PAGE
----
The United States has a long tradition of feminist activism. We’ve come a long way since the women’s suffrage movement began at the Seneca Falls Convention of 1868. From its inception, the feminist movement has included a multiplicity of voices and individuals with intersecting social identities. Audre Lorde famously said, "Those of us who stand outside the circle of this society's definition of acceptable women; those of us who have been forged in the crucibles of difference -- those of us who are poor, who are lesbians, who are Black, who are older -- know that survival is not an academic skill. It is learning how to take our differences and make them strengths.” (Sister Outsider: Essays and Speeches)
That is exactly what Dr. Kristina Boerger decided to do when she created The Amasong Chorus in the small Illinois college town of Champaign-Urbana. Amasong is a play on the words amazon and song. Boerger said, “The word amazon conjures up images of strong women who make their own decisions. It was a way of coding our group in a certain way.” She did not find a place to fit in when she, as a student pursuing a master’s degree in choral conducting, first moved to the town that bridges rural and urban identities. She decided to use the art of choral singing to give voice to and create community for a diverse group of women who shared her passion for activism.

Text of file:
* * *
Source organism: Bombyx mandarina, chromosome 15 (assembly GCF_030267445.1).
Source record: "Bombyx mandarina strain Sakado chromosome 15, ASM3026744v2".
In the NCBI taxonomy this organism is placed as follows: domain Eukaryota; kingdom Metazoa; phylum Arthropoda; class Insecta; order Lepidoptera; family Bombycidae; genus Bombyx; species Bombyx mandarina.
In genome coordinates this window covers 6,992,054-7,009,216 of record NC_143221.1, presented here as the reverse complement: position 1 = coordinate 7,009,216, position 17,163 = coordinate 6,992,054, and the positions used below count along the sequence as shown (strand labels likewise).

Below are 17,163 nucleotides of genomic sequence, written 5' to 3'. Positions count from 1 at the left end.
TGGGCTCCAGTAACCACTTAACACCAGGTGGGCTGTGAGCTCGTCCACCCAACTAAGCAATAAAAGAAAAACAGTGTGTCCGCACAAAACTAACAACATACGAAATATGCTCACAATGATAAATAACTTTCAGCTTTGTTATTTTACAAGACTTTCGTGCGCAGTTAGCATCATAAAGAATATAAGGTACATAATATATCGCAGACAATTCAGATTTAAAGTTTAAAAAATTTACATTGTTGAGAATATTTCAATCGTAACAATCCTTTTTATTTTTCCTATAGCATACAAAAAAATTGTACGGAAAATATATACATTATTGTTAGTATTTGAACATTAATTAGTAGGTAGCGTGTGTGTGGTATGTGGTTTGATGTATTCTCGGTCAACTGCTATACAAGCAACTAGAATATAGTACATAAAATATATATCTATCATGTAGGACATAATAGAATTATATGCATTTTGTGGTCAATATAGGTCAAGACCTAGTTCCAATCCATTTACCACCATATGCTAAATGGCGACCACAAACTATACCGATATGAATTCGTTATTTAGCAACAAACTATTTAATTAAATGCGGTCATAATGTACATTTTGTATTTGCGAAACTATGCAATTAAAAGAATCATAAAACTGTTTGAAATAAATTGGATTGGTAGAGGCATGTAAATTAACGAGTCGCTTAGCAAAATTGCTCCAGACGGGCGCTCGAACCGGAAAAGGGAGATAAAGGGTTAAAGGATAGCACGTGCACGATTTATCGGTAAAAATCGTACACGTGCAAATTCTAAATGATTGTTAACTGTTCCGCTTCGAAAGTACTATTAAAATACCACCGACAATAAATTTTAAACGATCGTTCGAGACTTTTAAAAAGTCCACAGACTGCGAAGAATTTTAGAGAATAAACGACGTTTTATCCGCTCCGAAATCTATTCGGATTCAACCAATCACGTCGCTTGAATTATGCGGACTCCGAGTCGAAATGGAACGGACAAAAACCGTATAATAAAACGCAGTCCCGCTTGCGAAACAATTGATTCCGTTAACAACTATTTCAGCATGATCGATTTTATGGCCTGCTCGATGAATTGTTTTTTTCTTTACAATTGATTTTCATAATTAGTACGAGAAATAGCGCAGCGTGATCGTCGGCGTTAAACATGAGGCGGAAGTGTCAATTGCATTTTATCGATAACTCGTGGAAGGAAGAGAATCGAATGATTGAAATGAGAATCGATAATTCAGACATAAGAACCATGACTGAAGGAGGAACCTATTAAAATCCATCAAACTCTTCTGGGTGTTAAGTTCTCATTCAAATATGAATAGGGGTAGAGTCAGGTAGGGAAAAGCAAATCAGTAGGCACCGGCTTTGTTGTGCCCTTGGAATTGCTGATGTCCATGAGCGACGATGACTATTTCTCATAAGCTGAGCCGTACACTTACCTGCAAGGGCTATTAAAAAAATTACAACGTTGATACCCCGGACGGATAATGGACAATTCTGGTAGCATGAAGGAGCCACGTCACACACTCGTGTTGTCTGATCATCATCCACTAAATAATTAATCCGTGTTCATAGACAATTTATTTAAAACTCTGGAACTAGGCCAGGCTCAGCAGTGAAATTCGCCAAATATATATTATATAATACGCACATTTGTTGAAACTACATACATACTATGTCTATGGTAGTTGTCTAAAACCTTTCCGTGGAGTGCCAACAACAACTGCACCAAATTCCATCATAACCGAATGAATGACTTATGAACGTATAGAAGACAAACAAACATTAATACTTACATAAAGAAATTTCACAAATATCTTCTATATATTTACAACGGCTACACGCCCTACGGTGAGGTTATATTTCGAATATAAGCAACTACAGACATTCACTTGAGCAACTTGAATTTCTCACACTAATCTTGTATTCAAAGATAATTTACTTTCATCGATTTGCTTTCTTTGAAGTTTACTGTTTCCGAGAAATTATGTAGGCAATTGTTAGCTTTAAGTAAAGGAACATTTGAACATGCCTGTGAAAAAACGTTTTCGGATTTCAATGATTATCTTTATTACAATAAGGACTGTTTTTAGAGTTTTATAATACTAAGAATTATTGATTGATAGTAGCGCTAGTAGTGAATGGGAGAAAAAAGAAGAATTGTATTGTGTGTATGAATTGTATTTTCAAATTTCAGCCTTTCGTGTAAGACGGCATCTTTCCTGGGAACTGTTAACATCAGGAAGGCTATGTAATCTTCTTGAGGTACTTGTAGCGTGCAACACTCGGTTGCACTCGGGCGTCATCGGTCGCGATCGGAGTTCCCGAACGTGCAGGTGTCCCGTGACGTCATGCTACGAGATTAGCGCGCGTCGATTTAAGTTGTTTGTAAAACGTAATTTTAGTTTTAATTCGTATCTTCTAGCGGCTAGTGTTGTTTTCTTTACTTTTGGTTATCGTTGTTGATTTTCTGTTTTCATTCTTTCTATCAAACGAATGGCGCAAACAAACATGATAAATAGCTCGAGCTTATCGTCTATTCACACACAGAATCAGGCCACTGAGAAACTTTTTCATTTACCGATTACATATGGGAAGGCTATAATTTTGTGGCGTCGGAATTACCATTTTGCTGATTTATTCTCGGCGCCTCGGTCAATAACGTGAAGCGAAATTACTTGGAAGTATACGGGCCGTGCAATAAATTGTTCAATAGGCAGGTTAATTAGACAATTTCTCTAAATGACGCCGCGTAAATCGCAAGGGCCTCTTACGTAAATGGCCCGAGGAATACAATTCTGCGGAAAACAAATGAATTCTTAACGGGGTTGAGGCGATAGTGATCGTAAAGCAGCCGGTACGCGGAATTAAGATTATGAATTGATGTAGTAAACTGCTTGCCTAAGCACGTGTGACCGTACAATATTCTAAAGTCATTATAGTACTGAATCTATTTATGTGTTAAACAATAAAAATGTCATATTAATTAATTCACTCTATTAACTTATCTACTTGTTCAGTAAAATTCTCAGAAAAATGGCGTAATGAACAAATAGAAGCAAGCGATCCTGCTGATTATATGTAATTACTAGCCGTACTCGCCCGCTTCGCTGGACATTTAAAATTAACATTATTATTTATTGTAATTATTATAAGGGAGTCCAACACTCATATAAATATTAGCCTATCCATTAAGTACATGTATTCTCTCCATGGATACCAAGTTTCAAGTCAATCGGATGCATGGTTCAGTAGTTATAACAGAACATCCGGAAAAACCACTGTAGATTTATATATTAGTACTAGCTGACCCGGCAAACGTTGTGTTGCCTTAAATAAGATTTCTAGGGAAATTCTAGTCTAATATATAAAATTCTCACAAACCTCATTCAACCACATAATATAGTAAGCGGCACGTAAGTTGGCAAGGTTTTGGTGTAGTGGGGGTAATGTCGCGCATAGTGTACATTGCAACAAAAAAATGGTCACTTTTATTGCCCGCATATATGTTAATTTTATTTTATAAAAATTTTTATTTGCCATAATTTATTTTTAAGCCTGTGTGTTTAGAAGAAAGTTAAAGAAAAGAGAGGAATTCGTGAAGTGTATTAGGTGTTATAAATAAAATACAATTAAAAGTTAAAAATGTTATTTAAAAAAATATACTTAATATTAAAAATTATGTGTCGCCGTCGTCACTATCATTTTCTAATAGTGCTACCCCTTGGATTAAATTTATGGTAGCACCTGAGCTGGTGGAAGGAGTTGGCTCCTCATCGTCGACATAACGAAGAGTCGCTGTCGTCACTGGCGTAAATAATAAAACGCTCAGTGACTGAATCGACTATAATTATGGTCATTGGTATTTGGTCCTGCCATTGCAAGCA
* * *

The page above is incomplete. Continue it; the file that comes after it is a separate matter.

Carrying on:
The chorus has grown from a roomful of women who responded to a flyer posted around town to a nationally recognized choral ensemble comprised of women who are diverse in interest, age and experience. Now in their 26th season, the group champions works by female composers, performs two annual concerts, hosts choral festivals and marches in the local C-U Pride Parade. In 2002, Jay Rosenstein produced a PBS documentary that tells the story of Amasong called The Amasong Chorus: Singing Out. Now under the direction of Jill Crandall, the chorus continues to welcome women and to give voice to lesbians and feminists in the Champaign-Urbana area and beyond.